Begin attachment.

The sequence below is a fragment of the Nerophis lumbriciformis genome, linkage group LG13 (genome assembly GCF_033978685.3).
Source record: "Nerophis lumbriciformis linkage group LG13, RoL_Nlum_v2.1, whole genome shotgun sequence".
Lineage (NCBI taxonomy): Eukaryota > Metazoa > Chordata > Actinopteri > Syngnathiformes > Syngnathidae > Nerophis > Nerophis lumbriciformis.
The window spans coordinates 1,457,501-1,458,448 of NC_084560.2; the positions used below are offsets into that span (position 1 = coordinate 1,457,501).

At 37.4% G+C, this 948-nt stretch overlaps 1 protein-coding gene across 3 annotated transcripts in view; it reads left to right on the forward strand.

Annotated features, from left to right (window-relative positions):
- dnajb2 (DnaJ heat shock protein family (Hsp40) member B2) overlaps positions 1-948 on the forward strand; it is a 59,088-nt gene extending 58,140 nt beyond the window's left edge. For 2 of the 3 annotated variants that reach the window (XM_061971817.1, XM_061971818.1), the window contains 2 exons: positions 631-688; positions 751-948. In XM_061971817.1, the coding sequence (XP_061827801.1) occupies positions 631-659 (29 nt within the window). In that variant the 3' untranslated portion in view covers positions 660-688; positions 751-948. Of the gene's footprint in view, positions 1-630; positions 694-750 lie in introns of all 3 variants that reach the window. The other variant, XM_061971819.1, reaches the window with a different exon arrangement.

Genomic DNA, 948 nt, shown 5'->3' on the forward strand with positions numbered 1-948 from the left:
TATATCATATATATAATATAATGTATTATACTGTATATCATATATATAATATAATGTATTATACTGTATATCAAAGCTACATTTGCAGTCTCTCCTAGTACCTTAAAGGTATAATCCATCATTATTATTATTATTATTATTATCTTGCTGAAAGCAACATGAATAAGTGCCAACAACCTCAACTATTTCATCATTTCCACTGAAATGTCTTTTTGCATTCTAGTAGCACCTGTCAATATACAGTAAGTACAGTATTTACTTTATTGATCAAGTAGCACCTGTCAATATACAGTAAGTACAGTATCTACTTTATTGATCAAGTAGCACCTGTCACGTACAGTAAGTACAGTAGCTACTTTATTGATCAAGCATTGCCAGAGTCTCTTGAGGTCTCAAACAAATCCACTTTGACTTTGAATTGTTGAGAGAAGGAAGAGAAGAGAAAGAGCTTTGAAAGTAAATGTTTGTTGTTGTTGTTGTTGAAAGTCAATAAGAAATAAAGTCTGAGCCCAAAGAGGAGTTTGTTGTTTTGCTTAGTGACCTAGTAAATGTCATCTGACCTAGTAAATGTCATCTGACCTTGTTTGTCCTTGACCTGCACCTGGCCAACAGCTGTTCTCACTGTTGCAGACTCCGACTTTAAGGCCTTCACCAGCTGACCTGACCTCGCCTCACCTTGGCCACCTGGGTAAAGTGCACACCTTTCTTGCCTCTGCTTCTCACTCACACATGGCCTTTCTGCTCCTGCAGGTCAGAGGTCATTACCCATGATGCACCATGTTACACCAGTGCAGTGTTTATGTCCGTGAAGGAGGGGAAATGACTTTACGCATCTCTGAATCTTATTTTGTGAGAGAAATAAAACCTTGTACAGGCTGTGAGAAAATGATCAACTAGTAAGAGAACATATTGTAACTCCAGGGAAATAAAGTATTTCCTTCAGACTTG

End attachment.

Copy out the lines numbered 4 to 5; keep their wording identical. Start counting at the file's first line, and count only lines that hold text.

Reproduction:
The window spans coordinates 1,457,501-1,458,448 of NC_084560.2; the positions used below are offsets into that span (position 1 = coordinate 1,457,501).

At 37.4% G+C, this 948-nt stretch overlaps 1 protein-coding gene across 3 annotated transcripts in view; it reads left to right on the forward strand.